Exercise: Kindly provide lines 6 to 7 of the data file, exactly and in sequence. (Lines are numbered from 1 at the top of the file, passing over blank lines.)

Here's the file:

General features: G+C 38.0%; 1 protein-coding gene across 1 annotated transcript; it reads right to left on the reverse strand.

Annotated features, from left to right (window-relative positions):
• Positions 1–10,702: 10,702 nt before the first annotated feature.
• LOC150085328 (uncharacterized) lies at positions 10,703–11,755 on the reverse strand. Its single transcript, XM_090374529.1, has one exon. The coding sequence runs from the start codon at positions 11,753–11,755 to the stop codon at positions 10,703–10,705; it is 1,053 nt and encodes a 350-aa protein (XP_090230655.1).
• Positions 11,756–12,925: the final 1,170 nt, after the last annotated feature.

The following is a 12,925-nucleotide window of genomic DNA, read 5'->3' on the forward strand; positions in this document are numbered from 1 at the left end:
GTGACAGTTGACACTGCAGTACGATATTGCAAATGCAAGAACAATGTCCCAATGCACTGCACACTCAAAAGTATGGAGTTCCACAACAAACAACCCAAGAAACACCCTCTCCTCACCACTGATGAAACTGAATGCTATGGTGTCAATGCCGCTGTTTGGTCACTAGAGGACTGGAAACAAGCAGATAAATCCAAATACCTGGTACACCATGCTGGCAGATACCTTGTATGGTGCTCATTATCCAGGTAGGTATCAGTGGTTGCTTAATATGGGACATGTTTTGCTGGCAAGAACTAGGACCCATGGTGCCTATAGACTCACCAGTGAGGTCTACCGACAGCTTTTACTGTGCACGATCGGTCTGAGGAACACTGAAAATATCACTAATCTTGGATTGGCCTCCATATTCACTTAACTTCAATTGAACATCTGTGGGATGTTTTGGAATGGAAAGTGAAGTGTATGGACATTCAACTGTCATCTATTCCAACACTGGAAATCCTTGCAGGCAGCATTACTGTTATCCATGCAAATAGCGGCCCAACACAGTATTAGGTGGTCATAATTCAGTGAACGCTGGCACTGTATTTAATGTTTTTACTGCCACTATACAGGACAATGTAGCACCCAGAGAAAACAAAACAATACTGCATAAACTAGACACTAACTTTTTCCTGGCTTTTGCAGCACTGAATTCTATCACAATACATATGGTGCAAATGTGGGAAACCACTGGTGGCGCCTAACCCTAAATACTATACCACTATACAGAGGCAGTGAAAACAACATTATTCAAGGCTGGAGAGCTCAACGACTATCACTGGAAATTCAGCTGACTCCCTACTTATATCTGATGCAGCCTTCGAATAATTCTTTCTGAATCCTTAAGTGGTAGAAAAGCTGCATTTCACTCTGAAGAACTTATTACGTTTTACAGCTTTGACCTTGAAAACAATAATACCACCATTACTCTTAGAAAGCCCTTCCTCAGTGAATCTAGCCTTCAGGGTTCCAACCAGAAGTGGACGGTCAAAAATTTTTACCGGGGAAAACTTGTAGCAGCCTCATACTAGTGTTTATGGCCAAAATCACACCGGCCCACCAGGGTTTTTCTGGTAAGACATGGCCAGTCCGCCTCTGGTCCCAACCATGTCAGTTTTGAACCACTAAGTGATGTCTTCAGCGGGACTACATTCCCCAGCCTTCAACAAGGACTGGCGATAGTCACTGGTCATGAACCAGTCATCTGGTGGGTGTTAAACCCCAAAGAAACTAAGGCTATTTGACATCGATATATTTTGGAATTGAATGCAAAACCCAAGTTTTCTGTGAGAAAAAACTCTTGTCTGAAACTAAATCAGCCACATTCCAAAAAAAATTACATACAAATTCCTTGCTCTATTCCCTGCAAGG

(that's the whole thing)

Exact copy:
The following is a 12,925-nucleotide window of genomic DNA, read 5'->3' on the forward strand; positions in this document are numbered from 1 at the left end:
GTGACAGTTGACACTGCAGTACGATATTGCAAATGCAAGAACAATGTCCCAATGCACTGCACACTCAAAAGTATGGAGTTCCACAACAAACAACCCAAGAAACACCCTCTCCTCACCACTGATGAAACTGAATGCTATGGTGTCAATGCCGCTGTTTGGTCACTAGAGGACTGGAAACAAGCAGATAAATCCAAATACCTGGTACACCATGCTGGCAGATACCTTGTATGGTGCTCATTATCCAGGTAGGTATCAGTGGTTGCTTAATATGGGACATGTTTTGCTGGCAAGAACTAGGACCCATGGTGCCTATAGACTCACCAGTGAGGTCTACCGACAGCTTTTACTGTGCACGATCGGTCTGAGGAACACTGAAAATATCACTAATCTTGGATTGGCCTCCATATTCACTTAACTTCAATTGAACATCTGTGGGATGTTTTGGAATGGAAAGTGAAGTGTATGGACATTCAACTGTCATCTATTCCAACACTGGAAATCCTTGCAGGCAGCATTACTGTTATCCATGCAAATAGCGGCCCAACACAGTATTAGGTGGTCATAATTCAGTGAACGCTGGCACTGTATTTAATGTTTTTACTGCCACTATACAGGACAATGTAGCACCCAGAGAAAACAAAACAATACTGCATAAACTAGACACTAACTTTTTCCTGGCTTTTGCAGCACTGAATTCTATCACAATACATATGGTGCAAATGTGGGAAACCACTGGTGGCGCCTAACCCTAAATACTATACCACTATACAGAGGCAGTGAAAACAACATTATTCAAGGCTGGAGAGCTCAACGACTATCACTGGAAATTCAGCTGACTCCCTACTTATATCTGATGCAGCCTTCGAATAATTCTTTCTGAATCCTTAAGTGGTAGAAAAGCTGCATTTCACTCTGAAGAACTTATTACGTTTTACAGCTTTGACCTTGAAAACAATAATACCACCATTACTCTTAGAAAGCCCTTCCTCAGTGAATCTAGCCTTCAGGGTTCCAACCAGAAGTGGACGGTCAAAAATTTTTACCGGGGAAAACTTGTAGCAGCCTCATACTAGTGTTTATGGCCAAAATCACACCGGCCCACCAGGGTTTTTCTGGTAAGACATGGCCAGTCCGCCTCTGGTCCCAACCATGTCAGTTTTGAACCACTAAGTGATGTCTTCAGCGGGACTACATTCCCCAGCCTTCAACAAGGACTGGCGATAGTCACTGGTCATGAACCAGTCATCTGGTGGGTGTTAAACCCCAAAGAAACTAAGGCTATTTGACATCGATATATTTTGGAATTGAATGCAAAACCCAAGTTTTCTGTGAGAAAAAACTCTTGTCTGAAACTAAATCAGCCACATTCCAAAAAAAATTACATACAAATTCCTTGCTCTATTCCCTGCAAGG